Chapter 6: The Roman Period

Canon Hudson, in his short history of Gilling, stated that no Roman remains have been found in Gilling but that a Roman road ran from York through the Gilling pass to the River Tees. This statement is to be found in Gill’s Vallis Eboracensis and may be the source of Canon Hudson’s information, or it may be on the authority of Drake. This has never been substantiated on archaeological evidence. However there is evidence for a road from Old Malton (Derventio) to Aldborough (Isurium). This probably passed through Gilling at its southern tip. The road itself has never been found as an actual structure, but the road from Hovingham to the cross-roads near the Yearsley Long Barrow is called Malton Street. It is thought that this road was not a full military road but more of a vicinal road carrying local traffic and trade. Such a structure would not be as substantial as a military road, and probably not as straight in its planning.

The road starts at Malton and follows approximately the present Malton-Helmsley road as far as Hovingham. Here there was a Roman Villa or farm behind the present Hall. The road also deliberately avoids the tumulus outside Hovingham which is reputed to be Roman. It has never been excavated. The metalling of the old road is visible as scattered stone in the adjacent field between Barton-le-Street and Hovingham. Somewhere near the villa at Hovingham it ceases to follow the present road and probably turned in a south-westerly direction passing the villa site and following the Hovingham-Coulton road. Miss Kitson Clarke thought that the road went uphill after the villa site and she substantiated this by probing the ground parallel to the linear earthwork which extends along the northern edge of the escarpment of Hovingham Heights. But perhaps the evidence of place-names refutes this theory.

The 1852 Ordnance Survey names the Hovingham-Coulton road Malton Street. At that time much of this road was an unfenced track, especially that part from Grimston Grange for about one mile towards Hovingham. This stretch ties up with the road forming the T-junction with the Coxwold-Oulston road. From Grange Farm to the Newborough Priory wall the road is undefined. Some Ampleforth Abbey boys attempted to find the road through the south end of Newborough Priory grounds and tried in several places but failed to find any evidence of a road. Further Mr. R. H. Hayes and the author investigated the area, and by probing found some evidence of buried stonework. We also thought that the road may not necessarily follow exactly the present Malton Street, but rather a line a few yards to the south on the summit of a ridge.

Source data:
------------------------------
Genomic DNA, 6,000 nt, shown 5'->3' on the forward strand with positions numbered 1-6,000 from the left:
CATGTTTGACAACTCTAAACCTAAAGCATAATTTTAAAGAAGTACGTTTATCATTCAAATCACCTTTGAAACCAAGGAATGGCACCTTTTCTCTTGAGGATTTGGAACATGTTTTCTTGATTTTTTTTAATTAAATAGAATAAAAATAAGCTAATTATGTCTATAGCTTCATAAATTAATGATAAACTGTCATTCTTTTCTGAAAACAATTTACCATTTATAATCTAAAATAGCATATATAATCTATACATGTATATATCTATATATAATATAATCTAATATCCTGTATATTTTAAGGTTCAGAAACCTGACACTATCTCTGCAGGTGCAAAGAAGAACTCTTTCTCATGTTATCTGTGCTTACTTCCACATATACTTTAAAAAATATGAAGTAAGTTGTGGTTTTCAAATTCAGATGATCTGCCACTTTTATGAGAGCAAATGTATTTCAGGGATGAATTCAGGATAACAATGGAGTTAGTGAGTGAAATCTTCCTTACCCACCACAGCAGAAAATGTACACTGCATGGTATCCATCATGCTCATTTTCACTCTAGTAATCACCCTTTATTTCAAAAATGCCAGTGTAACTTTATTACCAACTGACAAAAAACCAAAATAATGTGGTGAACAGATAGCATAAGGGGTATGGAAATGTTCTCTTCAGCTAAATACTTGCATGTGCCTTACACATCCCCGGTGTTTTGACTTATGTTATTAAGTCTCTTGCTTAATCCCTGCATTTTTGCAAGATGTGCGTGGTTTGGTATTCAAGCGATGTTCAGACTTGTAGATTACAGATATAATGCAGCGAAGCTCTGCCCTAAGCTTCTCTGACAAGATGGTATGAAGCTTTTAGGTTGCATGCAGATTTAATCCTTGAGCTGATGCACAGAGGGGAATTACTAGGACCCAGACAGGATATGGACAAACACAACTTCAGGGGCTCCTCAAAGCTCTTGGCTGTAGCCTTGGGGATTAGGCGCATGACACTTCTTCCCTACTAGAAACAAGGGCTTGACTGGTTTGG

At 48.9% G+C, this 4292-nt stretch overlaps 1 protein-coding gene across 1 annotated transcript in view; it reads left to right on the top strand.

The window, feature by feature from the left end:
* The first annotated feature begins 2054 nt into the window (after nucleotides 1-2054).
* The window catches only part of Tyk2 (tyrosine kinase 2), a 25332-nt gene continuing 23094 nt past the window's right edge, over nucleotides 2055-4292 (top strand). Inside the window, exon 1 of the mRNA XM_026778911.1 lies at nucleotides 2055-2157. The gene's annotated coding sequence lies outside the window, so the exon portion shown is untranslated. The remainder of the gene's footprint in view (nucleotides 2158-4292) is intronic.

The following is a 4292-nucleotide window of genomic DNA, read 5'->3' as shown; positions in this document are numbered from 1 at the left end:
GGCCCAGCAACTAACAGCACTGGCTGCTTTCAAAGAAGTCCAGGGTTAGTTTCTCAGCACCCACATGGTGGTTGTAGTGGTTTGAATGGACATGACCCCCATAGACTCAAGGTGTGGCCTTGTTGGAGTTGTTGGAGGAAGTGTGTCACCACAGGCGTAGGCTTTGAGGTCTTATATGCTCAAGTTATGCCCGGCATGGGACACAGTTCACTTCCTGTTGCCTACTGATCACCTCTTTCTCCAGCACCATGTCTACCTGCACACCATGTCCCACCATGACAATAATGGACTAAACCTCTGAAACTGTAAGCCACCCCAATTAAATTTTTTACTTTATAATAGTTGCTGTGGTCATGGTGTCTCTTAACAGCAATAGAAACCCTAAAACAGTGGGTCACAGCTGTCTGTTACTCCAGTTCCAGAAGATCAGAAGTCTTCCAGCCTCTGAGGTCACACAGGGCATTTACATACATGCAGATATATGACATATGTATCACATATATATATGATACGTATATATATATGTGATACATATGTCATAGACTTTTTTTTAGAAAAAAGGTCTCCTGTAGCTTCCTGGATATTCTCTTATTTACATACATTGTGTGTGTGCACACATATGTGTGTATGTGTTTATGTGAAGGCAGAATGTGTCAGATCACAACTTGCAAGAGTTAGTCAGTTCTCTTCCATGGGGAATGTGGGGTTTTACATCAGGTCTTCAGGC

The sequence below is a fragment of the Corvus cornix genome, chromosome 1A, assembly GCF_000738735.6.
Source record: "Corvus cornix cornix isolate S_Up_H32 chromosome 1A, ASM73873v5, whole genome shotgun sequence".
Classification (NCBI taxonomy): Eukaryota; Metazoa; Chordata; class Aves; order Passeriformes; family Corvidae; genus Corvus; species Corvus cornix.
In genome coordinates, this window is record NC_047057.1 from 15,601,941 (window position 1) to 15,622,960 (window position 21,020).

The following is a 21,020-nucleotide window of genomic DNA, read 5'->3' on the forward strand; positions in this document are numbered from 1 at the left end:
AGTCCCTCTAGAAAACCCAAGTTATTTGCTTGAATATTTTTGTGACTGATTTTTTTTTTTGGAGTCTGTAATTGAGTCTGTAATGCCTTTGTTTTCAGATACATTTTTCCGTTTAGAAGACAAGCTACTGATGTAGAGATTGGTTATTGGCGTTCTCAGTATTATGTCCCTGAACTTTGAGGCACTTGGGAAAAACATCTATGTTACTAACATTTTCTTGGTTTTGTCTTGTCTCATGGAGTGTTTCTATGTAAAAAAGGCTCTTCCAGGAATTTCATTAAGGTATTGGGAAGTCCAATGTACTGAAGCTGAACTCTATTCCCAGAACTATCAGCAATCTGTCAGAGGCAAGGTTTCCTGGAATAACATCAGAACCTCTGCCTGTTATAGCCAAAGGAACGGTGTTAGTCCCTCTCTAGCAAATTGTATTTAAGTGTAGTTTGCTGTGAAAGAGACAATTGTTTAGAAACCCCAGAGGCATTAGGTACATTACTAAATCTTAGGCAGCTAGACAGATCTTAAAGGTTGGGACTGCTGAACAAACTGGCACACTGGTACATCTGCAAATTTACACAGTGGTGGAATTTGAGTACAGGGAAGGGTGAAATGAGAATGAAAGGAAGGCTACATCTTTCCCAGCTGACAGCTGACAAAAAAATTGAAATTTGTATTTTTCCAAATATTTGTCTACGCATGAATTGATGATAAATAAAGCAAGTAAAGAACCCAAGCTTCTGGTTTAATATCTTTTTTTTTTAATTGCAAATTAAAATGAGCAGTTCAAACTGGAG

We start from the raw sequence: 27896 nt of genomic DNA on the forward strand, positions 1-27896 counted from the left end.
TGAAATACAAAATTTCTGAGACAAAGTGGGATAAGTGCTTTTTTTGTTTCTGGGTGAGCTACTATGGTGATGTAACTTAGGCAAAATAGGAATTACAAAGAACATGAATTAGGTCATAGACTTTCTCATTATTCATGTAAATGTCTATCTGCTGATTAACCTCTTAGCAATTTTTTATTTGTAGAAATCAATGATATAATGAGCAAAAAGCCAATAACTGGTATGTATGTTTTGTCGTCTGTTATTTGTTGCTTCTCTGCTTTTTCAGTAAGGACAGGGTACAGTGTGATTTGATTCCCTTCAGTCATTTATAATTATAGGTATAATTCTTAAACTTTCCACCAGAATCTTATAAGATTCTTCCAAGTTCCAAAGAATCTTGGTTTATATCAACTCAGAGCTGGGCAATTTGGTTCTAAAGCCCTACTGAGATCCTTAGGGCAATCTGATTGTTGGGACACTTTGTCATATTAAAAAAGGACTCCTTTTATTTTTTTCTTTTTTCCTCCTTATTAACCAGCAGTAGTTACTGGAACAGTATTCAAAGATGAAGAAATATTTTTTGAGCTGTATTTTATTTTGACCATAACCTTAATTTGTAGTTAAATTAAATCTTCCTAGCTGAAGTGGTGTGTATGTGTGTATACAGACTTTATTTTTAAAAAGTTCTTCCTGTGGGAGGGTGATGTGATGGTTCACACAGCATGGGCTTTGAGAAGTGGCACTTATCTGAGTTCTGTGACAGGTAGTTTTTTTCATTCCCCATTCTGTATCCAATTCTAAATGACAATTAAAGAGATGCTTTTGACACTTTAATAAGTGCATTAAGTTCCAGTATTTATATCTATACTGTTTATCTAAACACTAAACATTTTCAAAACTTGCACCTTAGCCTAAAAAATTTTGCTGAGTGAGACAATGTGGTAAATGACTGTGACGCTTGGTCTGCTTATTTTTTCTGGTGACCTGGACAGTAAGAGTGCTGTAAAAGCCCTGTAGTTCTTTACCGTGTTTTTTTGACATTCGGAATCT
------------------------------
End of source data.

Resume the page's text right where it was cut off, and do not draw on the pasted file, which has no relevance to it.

Some further slight evidence of the line was that when examining the Bronze Age tumuli field known as Coney Hills we noticed a line of fresh green weeds, which appeared to be on the Gilling-Yearsley boundary and the agreed boundary between the Fairfax and Fauconberg estates. Could this be the line of one of the ditches of the Roman road? As already stated the presence of tumuli along this line may indicate that the route is a Romanisation of a more ancient trackway. A further indication is the name of a farm near Coulton called Coldharbour. This name is often found near Roman roads. It indicates the presence of a rather inhospitable shelter for travellers. It is possible that they were dilapidated buildings of Roman origin taken over by the Saxons. That the road goes further west is indicated by a second Coldharbour on the A19 near Raskelf. One is also reminded of the Iron Age quern found at Coldharbour.

Other evidence is very slight. Oyster shell has been found by the author in two places. The first was in a field adjoining the Glebe field east of Gilling village, and the second was near the Blackdale Plantation in a quarry. As far as I am aware no Roman coins have been found in the parish. John Rushton in his book on Ryedale mentions the finding of a pebbled way being uncovered near the station.

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